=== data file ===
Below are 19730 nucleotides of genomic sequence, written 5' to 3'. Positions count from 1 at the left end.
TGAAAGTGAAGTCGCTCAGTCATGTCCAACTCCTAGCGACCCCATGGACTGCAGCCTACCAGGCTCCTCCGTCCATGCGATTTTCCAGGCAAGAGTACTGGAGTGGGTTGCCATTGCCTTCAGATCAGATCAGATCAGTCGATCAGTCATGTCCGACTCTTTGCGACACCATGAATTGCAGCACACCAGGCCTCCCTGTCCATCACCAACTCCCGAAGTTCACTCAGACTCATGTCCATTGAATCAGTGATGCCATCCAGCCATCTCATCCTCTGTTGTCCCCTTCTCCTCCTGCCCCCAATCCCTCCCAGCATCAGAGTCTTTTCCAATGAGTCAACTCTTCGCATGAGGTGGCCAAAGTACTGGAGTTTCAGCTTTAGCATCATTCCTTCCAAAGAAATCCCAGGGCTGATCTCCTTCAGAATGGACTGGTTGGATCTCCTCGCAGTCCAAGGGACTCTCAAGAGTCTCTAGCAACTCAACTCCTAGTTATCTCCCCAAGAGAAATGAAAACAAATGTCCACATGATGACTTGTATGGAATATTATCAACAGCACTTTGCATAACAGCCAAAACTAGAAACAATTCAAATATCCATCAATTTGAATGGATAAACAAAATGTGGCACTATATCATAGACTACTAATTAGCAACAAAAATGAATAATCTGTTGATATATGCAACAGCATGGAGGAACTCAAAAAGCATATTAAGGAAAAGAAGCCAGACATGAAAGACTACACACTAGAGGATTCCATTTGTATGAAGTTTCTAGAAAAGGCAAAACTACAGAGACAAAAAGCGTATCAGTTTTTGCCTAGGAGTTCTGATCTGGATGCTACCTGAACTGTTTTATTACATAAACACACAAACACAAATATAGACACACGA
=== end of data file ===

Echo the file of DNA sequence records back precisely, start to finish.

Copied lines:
Below are 19730 nucleotides of genomic sequence, written 5' to 3'. Positions count from 1 at the left end.
TGAAAGTGAAGTCGCTCAGTCATGTCCAACTCCTAGCGACCCCATGGACTGCAGCCTACCAGGCTCCTCCGTCCATGCGATTTTCCAGGCAAGAGTACTGGAGTGGGTTGCCATTGCCTTCAGATCAGATCAGATCAGTCGATCAGTCATGTCCGACTCTTTGCGACACCATGAATTGCAGCACACCAGGCCTCCCTGTCCATCACCAACTCCCGAAGTTCACTCAGACTCATGTCCATTGAATCAGTGATGCCATCCAGCCATCTCATCCTCTGTTGTCCCCTTCTCCTCCTGCCCCCAATCCCTCCCAGCATCAGAGTCTTTTCCAATGAGTCAACTCTTCGCATGAGGTGGCCAAAGTACTGGAGTTTCAGCTTTAGCATCATTCCTTCCAAAGAAATCCCAGGGCTGATCTCCTTCAGAATGGACTGGTTGGATCTCCTCGCAGTCCAAGGGACTCTCAAGAGTCTCTAGCAACTCAACTCCTAGTTATCTCCCCAAGAGAAATGAAAACAAATGTCCACATGATGACTTGTATGGAATATTATCAACAGCACTTTGCATAACAGCCAAAACTAGAAACAATTCAAATATCCATCAATTTGAATGGATAAACAAAATGTGGCACTATATCATAGACTACTAATTAGCAACAAAAATGAATAATCTGTTGATATATGCAACAGCATGGAGGAACTCAAAAAGCATATTAAGGAAAAGAAGCCAGACATGAAAGACTACACACTAGAGGATTCCATTTGTATGAAGTTTCTAGAAAAGGCAAAACTACAGAGACAAAAAGCGTATCAGTTTTTGCCTAGGAGTTCTGATCTGGATGCTACCTGAACTGTTTTATTACATAAACACACAAACACAAATATAGACACACGA